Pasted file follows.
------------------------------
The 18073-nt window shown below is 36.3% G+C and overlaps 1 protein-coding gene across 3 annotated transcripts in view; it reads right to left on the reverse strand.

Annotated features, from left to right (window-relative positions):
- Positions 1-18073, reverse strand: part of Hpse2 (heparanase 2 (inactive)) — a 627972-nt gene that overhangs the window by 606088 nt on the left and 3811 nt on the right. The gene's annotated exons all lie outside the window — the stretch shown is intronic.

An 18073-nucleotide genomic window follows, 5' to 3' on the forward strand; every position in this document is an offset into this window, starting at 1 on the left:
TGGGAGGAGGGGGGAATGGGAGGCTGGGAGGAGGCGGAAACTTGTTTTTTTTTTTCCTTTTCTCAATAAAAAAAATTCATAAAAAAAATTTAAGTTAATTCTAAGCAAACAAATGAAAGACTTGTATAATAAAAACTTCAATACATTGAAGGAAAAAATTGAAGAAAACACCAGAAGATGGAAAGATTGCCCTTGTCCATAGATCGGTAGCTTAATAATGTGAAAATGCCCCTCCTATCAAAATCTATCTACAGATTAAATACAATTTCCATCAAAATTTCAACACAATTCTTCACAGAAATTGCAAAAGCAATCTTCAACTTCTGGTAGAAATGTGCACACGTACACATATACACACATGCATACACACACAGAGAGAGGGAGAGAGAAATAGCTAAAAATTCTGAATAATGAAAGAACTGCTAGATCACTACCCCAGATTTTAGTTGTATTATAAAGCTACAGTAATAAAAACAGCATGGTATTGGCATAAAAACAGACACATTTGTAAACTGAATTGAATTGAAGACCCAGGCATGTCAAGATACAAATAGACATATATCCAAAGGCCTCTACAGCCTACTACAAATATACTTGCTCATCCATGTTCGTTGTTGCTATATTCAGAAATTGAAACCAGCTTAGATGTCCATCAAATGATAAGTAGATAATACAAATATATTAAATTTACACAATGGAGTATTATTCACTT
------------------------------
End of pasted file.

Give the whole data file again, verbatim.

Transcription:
The 18073-nt window shown below is 36.3% G+C and overlaps 1 protein-coding gene across 3 annotated transcripts in view; it reads right to left on the reverse strand.

Annotated features, from left to right (window-relative positions):
- Positions 1-18073, reverse strand: part of Hpse2 (heparanase 2 (inactive)) — a 627972-nt gene that overhangs the window by 606088 nt on the left and 3811 nt on the right. The gene's annotated exons all lie outside the window — the stretch shown is intronic.

An 18073-nucleotide genomic window follows, 5' to 3' on the forward strand; every position in this document is an offset into this window, starting at 1 on the left:
TGGGAGGAGGGGGGAATGGGAGGCTGGGAGGAGGCGGAAACTTGTTTTTTTTTTTCCTTTTCTCAATAAAAAAAATTCATAAAAAAAATTTAAGTTAATTCTAAGCAAACAAATGAAAGACTTGTATAATAAAAACTTCAATACATTGAAGGAAAAAATTGAAGAAAACACCAGAAGATGGAAAGATTGCCCTTGTCCATAGATCGGTAGCTTAATAATGTGAAAATGCCCCTCCTATCAAAATCTATCTACAGATTAAATACAATTTCCATCAAAATTTCAACACAATTCTTCACAGAAATTGCAAAAGCAATCTTCAACTTCTGGTAGAAATGTGCACACGTACACATATACACACATGCATACACACACAGAGAGAGGGAGAGAGAAATAGCTAAAAATTCTGAATAATGAAAGAACTGCTAGATCACTACCCCAGATTTTAGTTGTATTATAAAGCTACAGTAATAAAAACAGCATGGTATTGGCATAAAAACAGACACATTTGTAAACTGAATTGAATTGAAGACCCAGGCATGTCAAGATACAAATAGACATATATCCAAAGGCCTCTACAGCCTACTACAAATATACTTGCTCATCCATGTTCGTTGTTGCTATATTCAGAAATTGAAACCAGCTTAGATGTCCATCAAATGATAAGTAGATAATACAAATATATTAAATTTACACAATGGAGTATTATTCACTT